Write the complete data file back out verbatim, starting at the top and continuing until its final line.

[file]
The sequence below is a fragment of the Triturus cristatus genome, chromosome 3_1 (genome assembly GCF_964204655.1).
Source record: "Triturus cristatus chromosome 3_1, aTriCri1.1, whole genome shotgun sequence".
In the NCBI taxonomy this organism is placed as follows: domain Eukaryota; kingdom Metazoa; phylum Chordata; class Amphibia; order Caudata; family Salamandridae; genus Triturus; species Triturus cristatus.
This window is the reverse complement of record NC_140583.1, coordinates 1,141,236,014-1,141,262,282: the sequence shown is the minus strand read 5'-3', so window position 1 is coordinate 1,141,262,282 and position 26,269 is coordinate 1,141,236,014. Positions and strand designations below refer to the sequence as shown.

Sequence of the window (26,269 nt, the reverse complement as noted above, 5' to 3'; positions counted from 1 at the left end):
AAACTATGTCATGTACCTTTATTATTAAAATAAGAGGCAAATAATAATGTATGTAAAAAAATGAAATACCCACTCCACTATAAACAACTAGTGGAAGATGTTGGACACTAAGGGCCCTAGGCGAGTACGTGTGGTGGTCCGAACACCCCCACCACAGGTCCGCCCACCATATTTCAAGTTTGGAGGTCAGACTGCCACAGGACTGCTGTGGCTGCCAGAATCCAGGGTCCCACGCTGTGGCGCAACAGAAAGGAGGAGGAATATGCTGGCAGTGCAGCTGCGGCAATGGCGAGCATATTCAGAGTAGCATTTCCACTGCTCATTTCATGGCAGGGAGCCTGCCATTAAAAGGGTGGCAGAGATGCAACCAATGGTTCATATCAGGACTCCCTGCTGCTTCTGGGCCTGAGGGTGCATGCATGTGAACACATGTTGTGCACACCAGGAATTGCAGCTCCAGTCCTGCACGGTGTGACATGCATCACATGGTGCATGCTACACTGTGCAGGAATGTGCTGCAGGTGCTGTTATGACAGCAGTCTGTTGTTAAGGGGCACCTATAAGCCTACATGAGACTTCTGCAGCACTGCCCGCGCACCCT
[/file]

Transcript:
The sequence below is a fragment of the Triturus cristatus genome, chromosome 3_1 (genome assembly GCF_964204655.1).
Source record: "Triturus cristatus chromosome 3_1, aTriCri1.1, whole genome shotgun sequence".
In the NCBI taxonomy this organism is placed as follows: domain Eukaryota; kingdom Metazoa; phylum Chordata; class Amphibia; order Caudata; family Salamandridae; genus Triturus; species Triturus cristatus.
This window is the reverse complement of record NC_140583.1, coordinates 1,141,236,014-1,141,262,282: the sequence shown is the minus strand read 5'-3', so window position 1 is coordinate 1,141,262,282 and position 26,269 is coordinate 1,141,236,014. Positions and strand designations below refer to the sequence as shown.

Sequence of the window (26,269 nt, the reverse complement as noted above, 5' to 3'; positions counted from 1 at the left end):
AAACTATGTCATGTACCTTTATTATTAAAATAAGAGGCAAATAATAATGTATGTAAAAAAATGAAATACCCACTCCACTATAAACAACTAGTGGAAGATGTTGGACACTAAGGGCCCTAGGCGAGTACGTGTGGTGGTCCGAACACCCCCACCACAGGTCCGCCCACCATATTTCAAGTTTGGAGGTCAGACTGCCACAGGACTGCTGTGGCTGCCAGAATCCAGGGTCCCACGCTGTGGCGCAACAGAAAGGAGGAGGAATATGCTGGCAGTGCAGCTGCGGCAATGGCGAGCATATTCAGAGTAGCATTTCCACTGCTCATTTCATGGCAGGGAGCCTGCCATTAAAAGGGTGGCAGAGATGCAACCAATGGTTCATATCAGGACTCCCTGCTGCTTCTGGGCCTGAGGGTGCATGCATGTGAACACATGTTGTGCACACCAGGAATTGCAGCTCCAGTCCTGCACGGTGTGACATGCATCACATGGTGCATGCTACACTGTGCAGGAATGTGCTGCAGGTGCTGTTATGACAGCAGTCTGTTGTTAAGGGGCACCTATAAGCCTACATGAGACTTCTGCAGCACTGCCCGCGCACCCT